Guillermo del Toro’s return to the Hellboy universe in Hellboy II: The Golden Army is in many ways an easier film to enjoy than the 2004 original. Having become an international filmmaking sensation with the success of Pan’s Labyrinth, del Toro delivers a more well-rounded film that delivers more of the action and fantasy of the first while adding unexpected depths of romance and humor.
Rather than adapting a story from Mike Mignola’s comics, Hellboy II goes for an original story that begins with a flashback to the 1950s in which John Hurt returns to play Professor Bloom and tell young Hellboy a Christmas Eve story about the Golden Army fairies once made to conquer mankind that was never used and has lain dormant for centuries.
Turns out this tale is true, and the unhappy fairy Prince Nuada, played by Luke Goss, has decided the time is right to seek out the artifacts that are necessary to resurrect the Golden Army and conquer mankind. He begins to collect the artifacts, the last of which is held by his twin sister, Princess Nuala, played by Anna Walton, who is reluctant to join his cause.
Of course, this prompts the involvement of the Bureaus of Paranormal Research and Defense and Hellboy, who’s played once again with gruff charm by Ron Perlman. As you’d expect, the pursuit of these artifacts leads to fights with monsters and a cool visit to the Troll Market — a thrillingly oddball location full of oddball creatures created by CGI and puppeteers with enough skill to make Jim Henson envious.
But this movie’s heart lies in the characters and their unexpectedly charming and funny personal problems. Most dramatic is Hellboy’s relationship with Selma Blair’s pyrokinetic Liz Sherman, which starts the film in a state of arrested development and is unexpectedly complicated by a twist that carries through this film and into the next, should there be one.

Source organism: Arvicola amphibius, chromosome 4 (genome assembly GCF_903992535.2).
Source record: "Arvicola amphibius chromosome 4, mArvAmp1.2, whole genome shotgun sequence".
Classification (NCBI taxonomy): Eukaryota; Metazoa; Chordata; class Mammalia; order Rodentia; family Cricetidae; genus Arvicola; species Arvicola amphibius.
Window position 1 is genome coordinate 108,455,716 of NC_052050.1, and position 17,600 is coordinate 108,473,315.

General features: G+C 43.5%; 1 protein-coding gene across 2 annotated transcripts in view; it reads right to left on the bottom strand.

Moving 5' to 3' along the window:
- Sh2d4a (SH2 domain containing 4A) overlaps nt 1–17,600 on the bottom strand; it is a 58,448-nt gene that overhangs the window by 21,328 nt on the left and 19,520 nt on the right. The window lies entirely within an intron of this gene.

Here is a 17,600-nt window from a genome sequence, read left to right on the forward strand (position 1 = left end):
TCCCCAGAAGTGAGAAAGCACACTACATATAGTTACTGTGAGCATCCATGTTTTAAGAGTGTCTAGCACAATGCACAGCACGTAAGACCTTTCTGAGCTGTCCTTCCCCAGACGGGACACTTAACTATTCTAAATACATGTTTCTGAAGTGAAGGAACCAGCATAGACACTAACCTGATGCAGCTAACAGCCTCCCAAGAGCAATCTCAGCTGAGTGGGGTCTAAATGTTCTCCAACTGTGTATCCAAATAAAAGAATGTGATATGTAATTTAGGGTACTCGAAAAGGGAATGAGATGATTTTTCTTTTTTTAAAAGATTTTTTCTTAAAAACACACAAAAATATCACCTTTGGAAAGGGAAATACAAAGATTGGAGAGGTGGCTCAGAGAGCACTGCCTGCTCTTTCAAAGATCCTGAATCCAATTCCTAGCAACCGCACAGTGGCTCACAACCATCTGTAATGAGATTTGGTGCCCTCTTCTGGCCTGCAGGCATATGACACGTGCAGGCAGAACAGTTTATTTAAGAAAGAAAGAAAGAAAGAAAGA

Meanwhile, Abe Sapien — again played, and this time voiced, by Doug Jones — falls in love with the ethereal Nuala and, not knowing what to do, takes relationship advice from Hellboy. The resulting scene — involving a lot of beer and a CD of sappy ’70s love songs — is the one people will be talking about the most on the way home from the theater.
But stealing the show is Johann Krauss, the officious new agent sent to keep Hellboy out of trouble who literally is full of hot air. Played by John Alexander and James Dodd, and voiced by “Family Guy” creator Seth McFarlane, the bubble-helmeted Krauss’ rants are especially funny because he’s usually right.
In the midst of all this, the Golden Army plot gets a little lost. It of course returns at the end, with Hellboy facing down a horrifying Angel of Death before a grand final battle with Nuada. The visual effects of the Golden Army and their clockwork lair are impressive, but by this point the film has built up more interest in its characters than its plot. Nothing makes this point more perfectly than the climax of the film, with the resolution of the eventually underwhelming Golden Army plot being upstaged by the final scenes with the characters, setting the stage for a third Hellboy film.
Longtime fans of Hellboy may find all this deviates a bit too much from the relentlessly dark tone and character established in the comics and the first film, even as the film itself is more entertaining than the first one. The mix of elements makes Hellboy II: The Golden Army a bit of a mess in the end, but like the character himself it’s an overall lovable, fun and completely entertaining mess.Hellboy II: The Golden Army opens July 11th.